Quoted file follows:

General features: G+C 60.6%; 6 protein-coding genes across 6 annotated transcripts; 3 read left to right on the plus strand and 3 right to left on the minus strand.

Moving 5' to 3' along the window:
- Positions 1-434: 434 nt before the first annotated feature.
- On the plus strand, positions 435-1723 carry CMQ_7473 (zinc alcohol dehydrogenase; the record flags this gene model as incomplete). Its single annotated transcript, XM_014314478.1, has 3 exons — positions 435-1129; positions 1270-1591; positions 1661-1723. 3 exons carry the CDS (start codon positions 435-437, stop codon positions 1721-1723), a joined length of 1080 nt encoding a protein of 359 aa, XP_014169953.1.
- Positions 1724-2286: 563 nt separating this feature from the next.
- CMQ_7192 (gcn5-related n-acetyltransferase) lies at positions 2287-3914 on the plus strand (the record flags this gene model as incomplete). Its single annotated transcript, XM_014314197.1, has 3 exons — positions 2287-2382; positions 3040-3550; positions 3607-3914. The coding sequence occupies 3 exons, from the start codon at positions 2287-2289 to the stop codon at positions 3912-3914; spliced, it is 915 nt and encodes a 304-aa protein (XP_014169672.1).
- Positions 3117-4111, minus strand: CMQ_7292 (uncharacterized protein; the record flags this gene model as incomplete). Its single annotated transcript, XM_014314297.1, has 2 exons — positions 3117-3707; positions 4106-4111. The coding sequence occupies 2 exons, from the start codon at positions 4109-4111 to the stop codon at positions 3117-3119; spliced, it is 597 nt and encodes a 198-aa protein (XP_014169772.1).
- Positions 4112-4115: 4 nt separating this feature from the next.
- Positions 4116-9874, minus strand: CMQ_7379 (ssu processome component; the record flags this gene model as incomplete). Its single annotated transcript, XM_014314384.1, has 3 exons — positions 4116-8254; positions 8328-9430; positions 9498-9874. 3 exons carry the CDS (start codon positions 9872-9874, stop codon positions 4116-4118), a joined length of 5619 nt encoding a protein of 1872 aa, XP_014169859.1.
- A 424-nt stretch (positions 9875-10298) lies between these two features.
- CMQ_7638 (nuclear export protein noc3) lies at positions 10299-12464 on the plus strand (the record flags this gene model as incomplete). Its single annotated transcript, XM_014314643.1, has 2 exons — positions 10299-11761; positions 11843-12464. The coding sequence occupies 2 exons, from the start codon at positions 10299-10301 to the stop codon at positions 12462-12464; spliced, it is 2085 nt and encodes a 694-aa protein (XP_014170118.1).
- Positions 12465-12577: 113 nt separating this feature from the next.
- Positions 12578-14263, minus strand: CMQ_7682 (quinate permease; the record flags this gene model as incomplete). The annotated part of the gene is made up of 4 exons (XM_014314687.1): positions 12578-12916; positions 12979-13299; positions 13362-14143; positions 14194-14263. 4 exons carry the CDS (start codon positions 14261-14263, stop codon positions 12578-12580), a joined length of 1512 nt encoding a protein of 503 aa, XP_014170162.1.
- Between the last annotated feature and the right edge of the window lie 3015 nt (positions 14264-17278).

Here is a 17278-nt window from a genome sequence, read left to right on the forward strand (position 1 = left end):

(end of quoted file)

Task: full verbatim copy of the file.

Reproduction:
General features: G+C 60.6%; 6 protein-coding genes across 6 annotated transcripts; 3 read left to right on the plus strand and 3 right to left on the minus strand.

Moving 5' to 3' along the window:
- Positions 1-434: 434 nt before the first annotated feature.
- On the plus strand, positions 435-1723 carry CMQ_7473 (zinc alcohol dehydrogenase; the record flags this gene model as incomplete). Its single annotated transcript, XM_014314478.1, has 3 exons — positions 435-1129; positions 1270-1591; positions 1661-1723. 3 exons carry the CDS (start codon positions 435-437, stop codon positions 1721-1723), a joined length of 1080 nt encoding a protein of 359 aa, XP_014169953.1.
- Positions 1724-2286: 563 nt separating this feature from the next.
- CMQ_7192 (gcn5-related n-acetyltransferase) lies at positions 2287-3914 on the plus strand (the record flags this gene model as incomplete). Its single annotated transcript, XM_014314197.1, has 3 exons — positions 2287-2382; positions 3040-3550; positions 3607-3914. The coding sequence occupies 3 exons, from the start codon at positions 2287-2289 to the stop codon at positions 3912-3914; spliced, it is 915 nt and encodes a 304-aa protein (XP_014169672.1).
- Positions 3117-4111, minus strand: CMQ_7292 (uncharacterized protein; the record flags this gene model as incomplete). Its single annotated transcript, XM_014314297.1, has 2 exons — positions 3117-3707; positions 4106-4111. The coding sequence occupies 2 exons, from the start codon at positions 4109-4111 to the stop codon at positions 3117-3119; spliced, it is 597 nt and encodes a 198-aa protein (XP_014169772.1).
- Positions 4112-4115: 4 nt separating this feature from the next.
- Positions 4116-9874, minus strand: CMQ_7379 (ssu processome component; the record flags this gene model as incomplete). Its single annotated transcript, XM_014314384.1, has 3 exons — positions 4116-8254; positions 8328-9430; positions 9498-9874. 3 exons carry the CDS (start codon positions 9872-9874, stop codon positions 4116-4118), a joined length of 5619 nt encoding a protein of 1872 aa, XP_014169859.1.
- A 424-nt stretch (positions 9875-10298) lies between these two features.
- CMQ_7638 (nuclear export protein noc3) lies at positions 10299-12464 on the plus strand (the record flags this gene model as incomplete). Its single annotated transcript, XM_014314643.1, has 2 exons — positions 10299-11761; positions 11843-12464. The coding sequence occupies 2 exons, from the start codon at positions 10299-10301 to the stop codon at positions 12462-12464; spliced, it is 2085 nt and encodes a 694-aa protein (XP_014170118.1).
- Positions 12465-12577: 113 nt separating this feature from the next.
- Positions 12578-14263, minus strand: CMQ_7682 (quinate permease; the record flags this gene model as incomplete). The annotated part of the gene is made up of 4 exons (XM_014314687.1): positions 12578-12916; positions 12979-13299; positions 13362-14143; positions 14194-14263. 4 exons carry the CDS (start codon positions 14261-14263, stop codon positions 12578-12580), a joined length of 1512 nt encoding a protein of 503 aa, XP_014170162.1.
- Between the last annotated feature and the right edge of the window lie 3015 nt (positions 14264-17278).

Here is a 17278-nt window from a genome sequence, read left to right on the forward strand (position 1 = left end):